Peripheral neuropathy is damage to one or more peripheral nerves. It includes numerous syndromes characterized by sensitivity disorders of varying severity, pain, muscle weakness, and atrophy, decreased deep tendon reflexes, vasomotor symptoms, both individually and in combination. They are classified based on anamnesis and physical examination findings. Neurophysiological studies (study of the rate of propagation of excitation along the nerves and electromyography) can establish the localization of the lesion and determine whether it is predominantly axonal (usually metabolic damage) or demyelinating (usually autoimmune damage). Treatment of peripheral neuropathy is mainly aimed at eliminating the cause.
Peripheral neuropathy can affect:
- One nerve (mononeuropathy).
- From 2 separate nerves or more in separate areas (multiple mononeuropathies).
- Several nerves at the same time, which indicate a diffuse process (polyneuropathy).
Why is peripheral neuropathy dangerous?
Neuropathy is a time bomb in the human body. This serious disease causes degenerative-dystrophic changes in the peripheral nerves. With neuropathy, the transmission of nerve impulses is disrupted, leading to disruptions in the functioning of individual organs, tissues, and muscles. It can affect the facial, ulnar, radial, sciatic, trigeminal, and other nerves. A person develops muscle weakness, the skin over the lesion turns red and swells, a sensitivity disorder, muscle atrophy occurs. The disease is accompanied by severe pain.
The main danger of the disease is disorders of musculoskeletal functions, developing against the background of muscle atrophy and paralysis. The progression of the disease can significantly complicate a person’s life and cause permanent disability. You need to see a doctor and start treating peripheral neuropathy to avoid dire consequences at the first symptoms.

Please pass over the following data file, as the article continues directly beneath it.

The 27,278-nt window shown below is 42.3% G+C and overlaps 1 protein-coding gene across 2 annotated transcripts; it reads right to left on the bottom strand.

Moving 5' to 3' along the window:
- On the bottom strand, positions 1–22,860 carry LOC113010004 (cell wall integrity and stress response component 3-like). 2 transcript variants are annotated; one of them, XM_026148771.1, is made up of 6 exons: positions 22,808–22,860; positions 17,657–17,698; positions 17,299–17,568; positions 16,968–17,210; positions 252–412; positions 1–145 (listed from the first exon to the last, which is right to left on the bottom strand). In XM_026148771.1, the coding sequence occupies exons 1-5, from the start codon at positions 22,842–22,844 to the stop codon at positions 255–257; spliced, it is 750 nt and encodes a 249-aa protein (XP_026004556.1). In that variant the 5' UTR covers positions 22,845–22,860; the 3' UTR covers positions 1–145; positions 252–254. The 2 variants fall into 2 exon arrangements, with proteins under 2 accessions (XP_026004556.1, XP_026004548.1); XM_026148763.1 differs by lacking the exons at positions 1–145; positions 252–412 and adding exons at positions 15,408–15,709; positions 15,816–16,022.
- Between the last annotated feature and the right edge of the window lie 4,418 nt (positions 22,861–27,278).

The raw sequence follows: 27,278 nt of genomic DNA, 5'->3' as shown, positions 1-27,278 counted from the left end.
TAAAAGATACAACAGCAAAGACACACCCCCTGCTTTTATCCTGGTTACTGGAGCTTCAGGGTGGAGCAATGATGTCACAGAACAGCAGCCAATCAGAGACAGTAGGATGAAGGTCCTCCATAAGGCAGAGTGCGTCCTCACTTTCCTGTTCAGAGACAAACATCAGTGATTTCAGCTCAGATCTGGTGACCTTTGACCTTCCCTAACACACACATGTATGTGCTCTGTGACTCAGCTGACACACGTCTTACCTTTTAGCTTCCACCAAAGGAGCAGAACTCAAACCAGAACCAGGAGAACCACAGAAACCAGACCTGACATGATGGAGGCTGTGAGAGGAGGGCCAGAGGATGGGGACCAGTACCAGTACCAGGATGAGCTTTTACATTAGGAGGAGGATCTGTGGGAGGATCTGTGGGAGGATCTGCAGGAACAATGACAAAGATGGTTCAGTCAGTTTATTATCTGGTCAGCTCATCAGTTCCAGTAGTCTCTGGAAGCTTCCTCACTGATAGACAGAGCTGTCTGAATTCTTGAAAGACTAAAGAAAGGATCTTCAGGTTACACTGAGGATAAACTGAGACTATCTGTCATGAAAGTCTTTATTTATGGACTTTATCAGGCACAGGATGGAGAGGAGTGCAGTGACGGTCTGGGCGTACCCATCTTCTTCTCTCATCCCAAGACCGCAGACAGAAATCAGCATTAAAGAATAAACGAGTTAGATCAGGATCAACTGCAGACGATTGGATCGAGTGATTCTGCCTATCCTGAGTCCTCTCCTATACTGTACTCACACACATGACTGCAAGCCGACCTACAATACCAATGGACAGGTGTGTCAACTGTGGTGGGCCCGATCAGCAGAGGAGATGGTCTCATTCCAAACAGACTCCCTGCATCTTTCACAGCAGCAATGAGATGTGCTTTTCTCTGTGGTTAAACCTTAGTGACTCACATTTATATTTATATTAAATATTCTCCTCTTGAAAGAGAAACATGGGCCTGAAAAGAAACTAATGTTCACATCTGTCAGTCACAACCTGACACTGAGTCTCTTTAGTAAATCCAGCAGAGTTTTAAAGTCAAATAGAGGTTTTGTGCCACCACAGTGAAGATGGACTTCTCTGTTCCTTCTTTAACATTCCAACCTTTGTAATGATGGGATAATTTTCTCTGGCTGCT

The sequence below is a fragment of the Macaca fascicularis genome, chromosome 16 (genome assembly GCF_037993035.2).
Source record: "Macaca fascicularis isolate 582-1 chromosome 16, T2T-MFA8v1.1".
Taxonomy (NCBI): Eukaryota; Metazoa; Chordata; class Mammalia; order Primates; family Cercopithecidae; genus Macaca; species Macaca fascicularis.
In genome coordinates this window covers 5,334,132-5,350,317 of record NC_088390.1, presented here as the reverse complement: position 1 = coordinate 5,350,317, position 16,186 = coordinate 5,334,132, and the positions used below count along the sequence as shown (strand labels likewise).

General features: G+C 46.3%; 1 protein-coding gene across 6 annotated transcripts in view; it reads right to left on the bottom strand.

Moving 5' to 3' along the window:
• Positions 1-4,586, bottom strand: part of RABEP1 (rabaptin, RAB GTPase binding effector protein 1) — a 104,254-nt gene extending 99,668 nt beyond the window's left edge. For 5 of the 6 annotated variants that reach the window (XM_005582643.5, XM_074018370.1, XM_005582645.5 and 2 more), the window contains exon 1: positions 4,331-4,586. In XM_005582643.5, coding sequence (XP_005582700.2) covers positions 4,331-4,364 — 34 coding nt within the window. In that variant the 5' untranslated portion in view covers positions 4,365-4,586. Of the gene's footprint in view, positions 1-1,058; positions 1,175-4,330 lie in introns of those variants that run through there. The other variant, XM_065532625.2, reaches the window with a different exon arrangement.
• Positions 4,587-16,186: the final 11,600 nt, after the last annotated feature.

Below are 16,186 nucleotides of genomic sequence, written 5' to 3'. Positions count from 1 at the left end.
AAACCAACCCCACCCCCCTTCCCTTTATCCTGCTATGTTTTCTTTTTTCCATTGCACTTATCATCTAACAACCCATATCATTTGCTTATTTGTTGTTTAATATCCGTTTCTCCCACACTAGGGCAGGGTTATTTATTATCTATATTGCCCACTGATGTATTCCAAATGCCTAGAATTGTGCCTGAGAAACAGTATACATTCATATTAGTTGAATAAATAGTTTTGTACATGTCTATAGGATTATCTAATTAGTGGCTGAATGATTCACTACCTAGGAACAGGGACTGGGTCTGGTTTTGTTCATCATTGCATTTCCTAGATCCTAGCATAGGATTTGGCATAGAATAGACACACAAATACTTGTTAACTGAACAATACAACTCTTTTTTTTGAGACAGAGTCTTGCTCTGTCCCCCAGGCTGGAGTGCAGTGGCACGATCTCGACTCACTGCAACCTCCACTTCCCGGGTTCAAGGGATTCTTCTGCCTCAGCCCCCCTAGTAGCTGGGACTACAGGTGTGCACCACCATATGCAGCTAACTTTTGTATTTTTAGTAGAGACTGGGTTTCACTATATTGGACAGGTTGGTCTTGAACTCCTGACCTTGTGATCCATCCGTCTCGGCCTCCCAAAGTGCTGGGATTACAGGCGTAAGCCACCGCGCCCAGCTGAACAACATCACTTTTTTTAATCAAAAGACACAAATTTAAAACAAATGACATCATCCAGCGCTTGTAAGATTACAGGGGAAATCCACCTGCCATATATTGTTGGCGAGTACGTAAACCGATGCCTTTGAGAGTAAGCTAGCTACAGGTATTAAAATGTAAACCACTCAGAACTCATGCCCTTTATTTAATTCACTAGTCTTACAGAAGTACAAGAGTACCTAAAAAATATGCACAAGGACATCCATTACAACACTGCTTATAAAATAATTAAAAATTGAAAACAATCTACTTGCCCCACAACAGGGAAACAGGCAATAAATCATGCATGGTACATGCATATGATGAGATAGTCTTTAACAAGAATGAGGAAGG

What happens if you don’t use treatments for peripheral neuropathy?
In most cases, neuropathy leads to severe complications that pose a real threat to your health, ability to work, and physical activity. Among the complications are:
- Weakness in the affected limbs.
- Loss of sensitivity.
- Impaired coordination of movements.
According to medical studies, the rate of development of these pathologies and complications has been growing rapidly in recent years.
If the patient does not take urgent measures for treatments for peripheral neuropathy or uses ineffective treatment, then powerful pathological processes will inevitably start in his body, which will lead to severe disorders of the functioning of the musculoskeletal system and other organs. A person may have problems in everyday life and the professional sphere. With a severe course of the disease, disabilities are possible. Timely prescribed treating peripheral neuropathy can help avoid serious consequences.
Peripheral neuropathy diagnostics